3. Chapter 3
Each day I went to the Healing Halls to see and offer my support to the wounded and to the healers who worked so tirelessly to ease the suffering. Some of the patients I recognised, Rangers and soldiers of Gondor, and many were strangers who had joined us in the battle against evil. One lad in particular drew my attention. His name was Beruel and he was young, barely old enough to wield a sword; I had known him since he was a babe. His father had served long and bravely as a ranger in my company; he fell to an Orc arrow at the battle of Osgiliath and his body was never recovered. His son now lay wounded and lost in the dreams of fever; an Orc blade had injured his leg so badly that the healers had to amputate it to try to stem the spread of infection; he now lay hovering between life and death, calling to his father in his confusion. I sat by his bed and willed him to live, to fight his way back. I needed him to recover as a promise that the future was worth the sacrifice of so many innocents.
I tried to visit the troops guarding the city each day. I couldn’t help them in the gruesome tasks that they faced day after day, but I wanted them to know that their efforts were recognised and appreciated. I made it my business to inspect the prisoners, to see that they were treated appropriately and that they had sufficient food and water. Lord Aragorn had ordered that the prisoners be put to work clearing and repairing the damage but that they were not to be mistreated. We had taken no Orc prisoners!
In the city I was daily being smothered under piles of paperwork. Nothing was too small to require my personal attention; all decisions seemed to land on my desk. A scribe assisted me, my grip still too weak to hold a pen for more than a few moments.
My shoulder gave me constant pain and my arm seemed to get weaker rather than stronger; I became adept at disguising both, too busy to allow physical weakness to interfere with my duties.
Late one evening when sleep evaded me again, I rose and wandered through the citadel, relishing the peace and quiet of the sleeping city. My feet carried me unthinking to the door of my brother’s room. Placing the lantern on the floor, I turned the handle and pushed the door gently so that it swung open slowly. My view of the room jumped and flickered in the guttering flame of the lantern. The familiar smells of leather and soap evoked such a strong rush of remembrance that my senses were reeling.
The room was as he had left it all those months ago: a soldier’s cell, sparse and functional, no soft touches. The only personal effects were a small framed picture and a lump of amethyst crystal that sparked and flashed in the light of the lantern, both mementoes of our mother. I picked up the portrait, the only likeness I had ever seen of her and my only way of picturing her gentle face. I had no memory of her, just a sense of her presence and the softness of her voice. The crystal was the first and only independent gift from her sons, found on a market stall in Dol Amroth not long before her death.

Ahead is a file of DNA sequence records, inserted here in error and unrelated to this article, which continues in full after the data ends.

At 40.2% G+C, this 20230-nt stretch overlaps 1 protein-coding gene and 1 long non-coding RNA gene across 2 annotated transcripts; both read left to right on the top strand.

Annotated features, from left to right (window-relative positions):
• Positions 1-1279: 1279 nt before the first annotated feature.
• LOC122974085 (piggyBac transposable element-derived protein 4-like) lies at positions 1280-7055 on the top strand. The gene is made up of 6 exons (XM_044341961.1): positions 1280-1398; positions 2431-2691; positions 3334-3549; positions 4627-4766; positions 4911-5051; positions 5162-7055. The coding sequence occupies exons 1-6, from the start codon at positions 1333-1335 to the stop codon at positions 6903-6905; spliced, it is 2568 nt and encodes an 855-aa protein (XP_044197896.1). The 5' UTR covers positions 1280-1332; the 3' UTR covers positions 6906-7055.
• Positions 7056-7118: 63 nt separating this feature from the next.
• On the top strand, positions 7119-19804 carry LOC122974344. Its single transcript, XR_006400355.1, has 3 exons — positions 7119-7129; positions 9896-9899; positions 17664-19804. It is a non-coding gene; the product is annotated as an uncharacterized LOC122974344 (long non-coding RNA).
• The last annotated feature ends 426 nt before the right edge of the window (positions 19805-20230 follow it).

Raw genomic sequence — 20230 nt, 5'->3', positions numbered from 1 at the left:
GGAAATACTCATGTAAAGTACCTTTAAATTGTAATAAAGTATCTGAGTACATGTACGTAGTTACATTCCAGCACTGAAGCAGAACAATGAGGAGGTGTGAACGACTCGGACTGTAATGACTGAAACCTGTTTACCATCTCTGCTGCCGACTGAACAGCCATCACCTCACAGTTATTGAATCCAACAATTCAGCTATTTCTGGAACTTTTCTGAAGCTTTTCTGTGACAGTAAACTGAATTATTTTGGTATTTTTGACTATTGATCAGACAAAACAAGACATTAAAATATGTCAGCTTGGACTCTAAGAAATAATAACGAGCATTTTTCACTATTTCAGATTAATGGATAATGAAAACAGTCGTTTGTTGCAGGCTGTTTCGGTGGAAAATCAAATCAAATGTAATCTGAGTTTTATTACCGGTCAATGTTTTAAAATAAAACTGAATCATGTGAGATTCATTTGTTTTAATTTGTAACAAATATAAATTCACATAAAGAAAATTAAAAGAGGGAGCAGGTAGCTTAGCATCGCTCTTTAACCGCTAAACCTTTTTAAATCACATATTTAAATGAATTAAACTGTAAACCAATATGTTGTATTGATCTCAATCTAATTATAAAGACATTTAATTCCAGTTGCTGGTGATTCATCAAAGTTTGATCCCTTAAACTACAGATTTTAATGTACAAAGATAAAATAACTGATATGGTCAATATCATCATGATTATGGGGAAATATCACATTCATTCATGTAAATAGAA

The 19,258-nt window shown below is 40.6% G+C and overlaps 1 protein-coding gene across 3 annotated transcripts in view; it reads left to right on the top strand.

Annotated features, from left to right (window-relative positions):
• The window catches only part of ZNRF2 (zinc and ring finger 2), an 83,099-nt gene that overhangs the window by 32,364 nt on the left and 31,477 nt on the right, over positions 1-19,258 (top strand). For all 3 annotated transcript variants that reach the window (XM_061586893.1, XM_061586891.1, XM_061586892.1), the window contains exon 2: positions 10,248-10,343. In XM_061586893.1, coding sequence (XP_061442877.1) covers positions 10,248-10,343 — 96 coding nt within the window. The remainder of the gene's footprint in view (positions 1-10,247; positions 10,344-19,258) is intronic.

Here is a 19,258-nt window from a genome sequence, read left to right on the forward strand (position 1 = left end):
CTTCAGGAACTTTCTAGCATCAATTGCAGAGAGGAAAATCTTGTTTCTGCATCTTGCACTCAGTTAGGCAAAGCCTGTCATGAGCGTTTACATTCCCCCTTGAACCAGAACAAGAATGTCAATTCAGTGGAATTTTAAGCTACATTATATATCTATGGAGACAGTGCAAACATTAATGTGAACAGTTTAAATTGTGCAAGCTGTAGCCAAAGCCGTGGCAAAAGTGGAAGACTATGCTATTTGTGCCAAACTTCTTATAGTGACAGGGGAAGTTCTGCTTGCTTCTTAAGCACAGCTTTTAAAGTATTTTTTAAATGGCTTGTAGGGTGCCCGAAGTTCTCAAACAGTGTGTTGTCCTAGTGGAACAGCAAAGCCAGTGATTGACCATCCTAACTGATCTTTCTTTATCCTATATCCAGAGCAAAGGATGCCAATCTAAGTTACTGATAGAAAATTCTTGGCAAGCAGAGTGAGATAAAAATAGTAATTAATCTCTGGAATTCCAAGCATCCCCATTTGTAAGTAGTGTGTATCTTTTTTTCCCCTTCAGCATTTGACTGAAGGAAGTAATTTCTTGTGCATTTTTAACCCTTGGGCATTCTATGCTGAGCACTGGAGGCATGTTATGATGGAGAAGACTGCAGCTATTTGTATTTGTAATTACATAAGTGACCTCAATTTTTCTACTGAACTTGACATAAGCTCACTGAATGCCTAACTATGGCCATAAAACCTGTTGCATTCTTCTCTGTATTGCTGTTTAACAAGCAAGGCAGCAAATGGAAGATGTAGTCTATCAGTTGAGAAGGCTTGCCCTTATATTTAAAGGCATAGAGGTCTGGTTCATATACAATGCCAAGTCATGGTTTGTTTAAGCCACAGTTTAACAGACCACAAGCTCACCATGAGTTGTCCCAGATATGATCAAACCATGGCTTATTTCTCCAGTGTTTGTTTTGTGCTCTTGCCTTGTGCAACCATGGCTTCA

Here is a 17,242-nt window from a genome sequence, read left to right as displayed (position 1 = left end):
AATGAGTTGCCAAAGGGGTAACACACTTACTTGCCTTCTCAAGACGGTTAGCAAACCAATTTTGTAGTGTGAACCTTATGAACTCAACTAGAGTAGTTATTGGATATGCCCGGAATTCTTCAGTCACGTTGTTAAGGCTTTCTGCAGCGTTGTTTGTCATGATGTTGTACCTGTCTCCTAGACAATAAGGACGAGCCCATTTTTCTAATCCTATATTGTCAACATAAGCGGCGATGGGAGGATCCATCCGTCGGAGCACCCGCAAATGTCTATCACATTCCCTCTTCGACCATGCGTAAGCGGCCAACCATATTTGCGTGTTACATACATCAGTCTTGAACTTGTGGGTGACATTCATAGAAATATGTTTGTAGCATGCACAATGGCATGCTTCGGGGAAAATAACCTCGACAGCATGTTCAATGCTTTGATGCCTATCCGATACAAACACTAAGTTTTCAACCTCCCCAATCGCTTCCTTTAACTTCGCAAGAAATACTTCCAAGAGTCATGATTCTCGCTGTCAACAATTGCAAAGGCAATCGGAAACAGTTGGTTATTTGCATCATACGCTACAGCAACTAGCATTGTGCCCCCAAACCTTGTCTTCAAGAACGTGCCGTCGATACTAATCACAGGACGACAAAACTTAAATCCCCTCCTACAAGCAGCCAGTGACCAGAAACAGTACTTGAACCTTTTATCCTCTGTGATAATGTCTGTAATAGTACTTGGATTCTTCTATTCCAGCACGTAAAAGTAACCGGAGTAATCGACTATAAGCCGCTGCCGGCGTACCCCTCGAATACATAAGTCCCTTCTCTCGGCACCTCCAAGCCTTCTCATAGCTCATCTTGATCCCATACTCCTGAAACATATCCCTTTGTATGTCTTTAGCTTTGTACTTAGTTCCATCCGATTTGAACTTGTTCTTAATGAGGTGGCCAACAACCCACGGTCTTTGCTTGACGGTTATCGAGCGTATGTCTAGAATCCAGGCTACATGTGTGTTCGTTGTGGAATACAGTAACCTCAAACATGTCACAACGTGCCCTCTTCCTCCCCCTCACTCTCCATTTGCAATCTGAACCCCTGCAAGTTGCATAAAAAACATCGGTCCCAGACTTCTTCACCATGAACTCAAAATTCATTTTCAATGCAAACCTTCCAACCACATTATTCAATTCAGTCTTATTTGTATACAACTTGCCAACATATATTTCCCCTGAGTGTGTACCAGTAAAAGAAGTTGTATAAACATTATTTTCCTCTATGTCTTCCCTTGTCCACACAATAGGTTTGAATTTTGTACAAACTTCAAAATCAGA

Boromir’s presence was so powerful that I looked over my shoulder half expecting to see him standing against the mantelpiece, on his face a wicked grim, tempting me to some mischief. All I saw was his long formal cloak draped over a wooden stand, leather boots standing to attention ready to be claimed. I buried my face in the soft woollen folds of the cloak, desperate to re-establish a bond with him, loneliness and longing battering at my heart. I left the room, locking the door behind me and pocketing the key. There were too many questions that I hadn’t asked and too many answers I couldn’t face.
One popped up and hit me unexpectedly the next day. I was consulting with the chamberlain and Hurin and had some formal papers to sign. I asked for the Steward’s Signet Ring to attach an official seal. The awkward pause that followed this request should have alerted me but I pushed on without thought. I still knew nothing of the circumstances of my father’s death, but I had assumed that the insignia of his office had been retrieved. They told me it was destroyed and when I demanded an explanation they told me the story of my father’s decline and death, carefully edited, I later learned, to exclude my part in the tragedy. The stark facts were enough to fill me with horror. That he should have succumbed to madness and despair, deserting his duty to his people in their hour of need so at odds with the man I knew that for the briefest of moments I thought that they lied to me, but the compassion and sorrow in the eyes of my companions quickly squashed that hope. I staggered to my feet and seeking the seclusion of the nearest privy retched violently until my stomach had nothing left to lose and my head swam.